Universal’s original Karloff outing has lost a lot of its power to shock and amaze over the years, but one scene remains both tense and poignant. In it, a freshly escaped Frankenstein (which is the name of both the monster and the doctor since the book makes it painfully clear that the monster is Frankenstein’s son, so screw you) happens on a child picking flowers by a lake. The child doesn’t recognise his monstrousness and is content to play with him, throwing flower heads into the lake to watch them float. Frankenstein soon decides that it would be fun to throw this child, who apparently can’t swim, into the lake.
It’s his childlike innocence, and his failure to comprehend mortality and cause and effect, that dooms his new friend. It’s a truly standout scene for Karloff, whose ability to bring pathos to the monster is never more acutely on display. It’s little surprise that this scene was cut from many versions of the release. Even in a film rife with blasphemous themes, this was a step too far.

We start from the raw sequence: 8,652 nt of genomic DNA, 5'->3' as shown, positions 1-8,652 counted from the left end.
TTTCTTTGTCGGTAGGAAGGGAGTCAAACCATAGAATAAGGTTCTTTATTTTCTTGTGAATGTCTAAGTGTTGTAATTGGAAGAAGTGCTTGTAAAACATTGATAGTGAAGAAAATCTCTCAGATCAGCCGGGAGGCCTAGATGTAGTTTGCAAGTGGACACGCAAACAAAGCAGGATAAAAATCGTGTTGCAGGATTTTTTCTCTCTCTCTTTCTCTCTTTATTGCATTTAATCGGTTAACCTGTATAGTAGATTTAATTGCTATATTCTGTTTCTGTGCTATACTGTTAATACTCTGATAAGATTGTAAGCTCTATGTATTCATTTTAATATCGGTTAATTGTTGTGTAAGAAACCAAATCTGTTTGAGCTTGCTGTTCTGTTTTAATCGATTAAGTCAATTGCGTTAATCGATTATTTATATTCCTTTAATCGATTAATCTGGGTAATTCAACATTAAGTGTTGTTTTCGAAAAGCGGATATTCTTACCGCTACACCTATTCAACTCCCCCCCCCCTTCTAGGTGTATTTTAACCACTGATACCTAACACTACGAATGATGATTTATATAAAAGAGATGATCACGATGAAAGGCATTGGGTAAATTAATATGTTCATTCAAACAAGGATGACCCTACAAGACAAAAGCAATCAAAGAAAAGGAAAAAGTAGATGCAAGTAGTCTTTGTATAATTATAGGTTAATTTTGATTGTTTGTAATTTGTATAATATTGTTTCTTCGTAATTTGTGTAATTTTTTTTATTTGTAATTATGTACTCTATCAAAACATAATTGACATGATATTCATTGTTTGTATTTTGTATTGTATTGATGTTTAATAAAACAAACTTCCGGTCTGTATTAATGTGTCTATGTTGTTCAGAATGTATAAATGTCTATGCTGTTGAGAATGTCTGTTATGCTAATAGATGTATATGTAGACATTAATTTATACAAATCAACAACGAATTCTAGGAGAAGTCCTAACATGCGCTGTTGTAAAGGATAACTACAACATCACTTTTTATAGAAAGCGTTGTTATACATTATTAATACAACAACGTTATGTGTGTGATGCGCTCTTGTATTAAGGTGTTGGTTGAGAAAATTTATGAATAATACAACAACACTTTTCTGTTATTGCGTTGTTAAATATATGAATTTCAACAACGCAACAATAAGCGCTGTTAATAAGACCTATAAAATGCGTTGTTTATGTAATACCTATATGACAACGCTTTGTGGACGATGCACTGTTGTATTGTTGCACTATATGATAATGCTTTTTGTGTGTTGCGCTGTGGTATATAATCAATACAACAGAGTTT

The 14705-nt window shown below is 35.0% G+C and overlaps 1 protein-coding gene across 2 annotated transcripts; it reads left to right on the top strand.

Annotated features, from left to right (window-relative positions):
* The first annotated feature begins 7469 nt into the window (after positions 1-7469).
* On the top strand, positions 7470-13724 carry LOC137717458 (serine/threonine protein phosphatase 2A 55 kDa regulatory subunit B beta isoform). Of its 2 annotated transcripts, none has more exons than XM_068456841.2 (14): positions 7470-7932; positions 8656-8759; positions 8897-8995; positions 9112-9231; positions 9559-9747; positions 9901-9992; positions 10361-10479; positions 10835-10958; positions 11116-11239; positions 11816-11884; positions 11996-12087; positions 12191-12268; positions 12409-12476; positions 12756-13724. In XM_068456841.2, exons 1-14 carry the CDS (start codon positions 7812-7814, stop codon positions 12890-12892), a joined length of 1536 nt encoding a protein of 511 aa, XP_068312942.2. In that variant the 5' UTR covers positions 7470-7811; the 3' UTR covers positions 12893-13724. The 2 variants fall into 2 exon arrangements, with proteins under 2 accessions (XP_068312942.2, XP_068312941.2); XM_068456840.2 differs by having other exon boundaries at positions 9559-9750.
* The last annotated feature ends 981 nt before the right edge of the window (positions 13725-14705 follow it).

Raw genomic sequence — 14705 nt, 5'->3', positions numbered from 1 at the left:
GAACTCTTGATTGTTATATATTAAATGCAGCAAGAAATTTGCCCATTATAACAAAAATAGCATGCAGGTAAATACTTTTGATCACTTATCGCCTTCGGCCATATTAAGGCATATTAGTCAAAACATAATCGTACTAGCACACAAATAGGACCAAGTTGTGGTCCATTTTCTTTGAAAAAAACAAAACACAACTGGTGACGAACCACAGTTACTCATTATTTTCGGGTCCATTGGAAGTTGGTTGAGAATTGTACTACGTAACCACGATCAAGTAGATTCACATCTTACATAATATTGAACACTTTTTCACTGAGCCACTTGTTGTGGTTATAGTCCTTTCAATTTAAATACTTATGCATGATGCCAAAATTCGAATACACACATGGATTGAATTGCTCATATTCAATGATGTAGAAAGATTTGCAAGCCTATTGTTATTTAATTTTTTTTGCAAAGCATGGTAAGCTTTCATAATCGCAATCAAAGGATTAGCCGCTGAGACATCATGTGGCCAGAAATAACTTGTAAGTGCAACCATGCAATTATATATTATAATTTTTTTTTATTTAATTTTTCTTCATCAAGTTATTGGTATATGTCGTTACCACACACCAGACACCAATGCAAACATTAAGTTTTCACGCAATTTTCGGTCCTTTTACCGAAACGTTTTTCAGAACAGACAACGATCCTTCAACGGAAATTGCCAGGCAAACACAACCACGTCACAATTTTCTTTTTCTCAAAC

American cinema in particular has always been wary of depicting violence against children, so it comes as some surprise that one of the most explicit and gory child deaths in mainstream cinema was featured in one of the biggest blockbusters of all time.
The second killing of the movie is all the more shocking because it happens in broad daylight, in front of an oblivious crowd of holidaymakers. As the waters cloud with blood, the screaming child thrashes in the shark’s teeth. We never see any wounds, or even the whole shark itself, but the blood on screen feels very real, as does the distress of the child.